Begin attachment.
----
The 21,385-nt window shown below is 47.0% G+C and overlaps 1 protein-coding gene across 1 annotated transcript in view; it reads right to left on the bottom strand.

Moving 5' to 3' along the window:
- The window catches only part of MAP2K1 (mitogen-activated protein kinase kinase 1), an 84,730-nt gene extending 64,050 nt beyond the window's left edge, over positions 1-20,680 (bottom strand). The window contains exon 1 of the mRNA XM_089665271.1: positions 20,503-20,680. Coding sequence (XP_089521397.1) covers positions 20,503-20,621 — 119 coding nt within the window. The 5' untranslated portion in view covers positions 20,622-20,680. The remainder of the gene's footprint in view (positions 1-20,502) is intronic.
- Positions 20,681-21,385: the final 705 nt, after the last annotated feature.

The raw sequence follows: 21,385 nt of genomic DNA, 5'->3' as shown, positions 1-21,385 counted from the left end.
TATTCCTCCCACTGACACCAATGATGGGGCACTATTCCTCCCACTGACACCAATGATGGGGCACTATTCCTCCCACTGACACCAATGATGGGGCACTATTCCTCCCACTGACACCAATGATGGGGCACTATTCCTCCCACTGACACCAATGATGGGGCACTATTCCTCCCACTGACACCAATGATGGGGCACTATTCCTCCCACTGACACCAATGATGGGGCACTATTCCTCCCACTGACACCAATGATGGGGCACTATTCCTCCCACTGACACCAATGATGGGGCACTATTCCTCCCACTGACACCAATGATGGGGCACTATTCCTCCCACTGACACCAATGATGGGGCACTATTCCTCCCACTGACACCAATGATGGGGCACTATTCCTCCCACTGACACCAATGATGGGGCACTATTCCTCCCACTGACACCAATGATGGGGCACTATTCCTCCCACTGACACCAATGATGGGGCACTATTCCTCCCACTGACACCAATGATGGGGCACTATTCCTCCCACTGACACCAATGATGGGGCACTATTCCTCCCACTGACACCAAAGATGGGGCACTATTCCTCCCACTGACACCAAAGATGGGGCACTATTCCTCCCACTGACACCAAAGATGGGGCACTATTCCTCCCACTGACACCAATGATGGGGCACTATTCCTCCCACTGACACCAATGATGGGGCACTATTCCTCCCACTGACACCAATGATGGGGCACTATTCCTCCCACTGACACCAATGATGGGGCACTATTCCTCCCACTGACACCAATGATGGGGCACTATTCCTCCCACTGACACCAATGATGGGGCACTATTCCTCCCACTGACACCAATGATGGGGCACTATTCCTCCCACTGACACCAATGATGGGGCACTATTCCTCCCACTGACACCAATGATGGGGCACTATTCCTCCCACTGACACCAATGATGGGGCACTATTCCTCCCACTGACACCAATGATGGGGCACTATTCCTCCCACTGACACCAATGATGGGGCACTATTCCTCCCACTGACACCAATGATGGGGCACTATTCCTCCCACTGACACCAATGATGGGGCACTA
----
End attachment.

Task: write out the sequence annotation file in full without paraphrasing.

The 21,385-nt window shown below is 47.0% G+C and overlaps 1 protein-coding gene across 1 annotated transcript in view; it reads right to left on the bottom strand.

Moving 5' to 3' along the window:
- The window catches only part of MAP2K1 (mitogen-activated protein kinase kinase 1), an 84,730-nt gene extending 64,050 nt beyond the window's left edge, over positions 1-20,680 (bottom strand). The window contains exon 1 of the mRNA XM_089665271.1: positions 20,503-20,680. Coding sequence (XP_089521397.1) covers positions 20,503-20,621 — 119 coding nt within the window. The 5' untranslated portion in view covers positions 20,622-20,680. The remainder of the gene's footprint in view (positions 1-20,502) is intronic.
- Positions 20,681-21,385: the final 705 nt, after the last annotated feature.

The raw sequence follows: 21,385 nt of genomic DNA, 5'->3' as shown, positions 1-21,385 counted from the left end.
TATTCCTCCCACTGACACCAATGATGGGGCACTATTCCTCCCACTGACACCAATGATGGGGCACTATTCCTCCCACTGACACCAATGATGGGGCACTATTCCTCCCACTGACACCAATGATGGGGCACTATTCCTCCCACTGACACCAATGATGGGGCACTATTCCTCCCACTGACACCAATGATGGGGCACTATTCCTCCCACTGACACCAATGATGGGGCACTATTCCTCCCACTGACACCAATGATGGGGCACTATTCCTCCCACTGACACCAATGATGGGGCACTATTCCTCCCACTGACACCAATGATGGGGCACTATTCCTCCCACTGACACCAATGATGGGGCACTATTCCTCCCACTGACACCAATGATGGGGCACTATTCCTCCCACTGACACCAATGATGGGGCACTATTCCTCCCACTGACACCAATGATGGGGCACTATTCCTCCCACTGACACCAATGATGGGGCACTATTCCTCCCACTGACACCAATGATGGGGCACTATTCCTCCCACTGACACCAATGATGGGGCACTATTCCTCCCACTGACACCAAAGATGGGGCACTATTCCTCCCACTGACACCAAAGATGGGGCACTATTCCTCCCACTGACACCAAAGATGGGGCACTATTCCTCCCACTGACACCAATGATGGGGCACTATTCCTCCCACTGACACCAATGATGGGGCACTATTCCTCCCACTGACACCAATGATGGGGCACTATTCCTCCCACTGACACCAATGATGGGGCACTATTCCTCCCACTGACACCAATGATGGGGCACTATTCCTCCCACTGACACCAATGATGGGGCACTATTCCTCCCACTGACACCAATGATGGGGCACTATTCCTCCCACTGACACCAATGATGGGGCACTATTCCTCCCACTGACACCAATGATGGGGCACTATTCCTCCCACTGACACCAATGATGGGGCACTATTCCTCCCACTGACACCAATGATGGGGCACTATTCCTCCCACTGACACCAATGATGGGGCACTATTCCTCCCACTGACACCAATGATGGGGCACTATTCCTCCCACTGACACCAATGATGGGGCACTA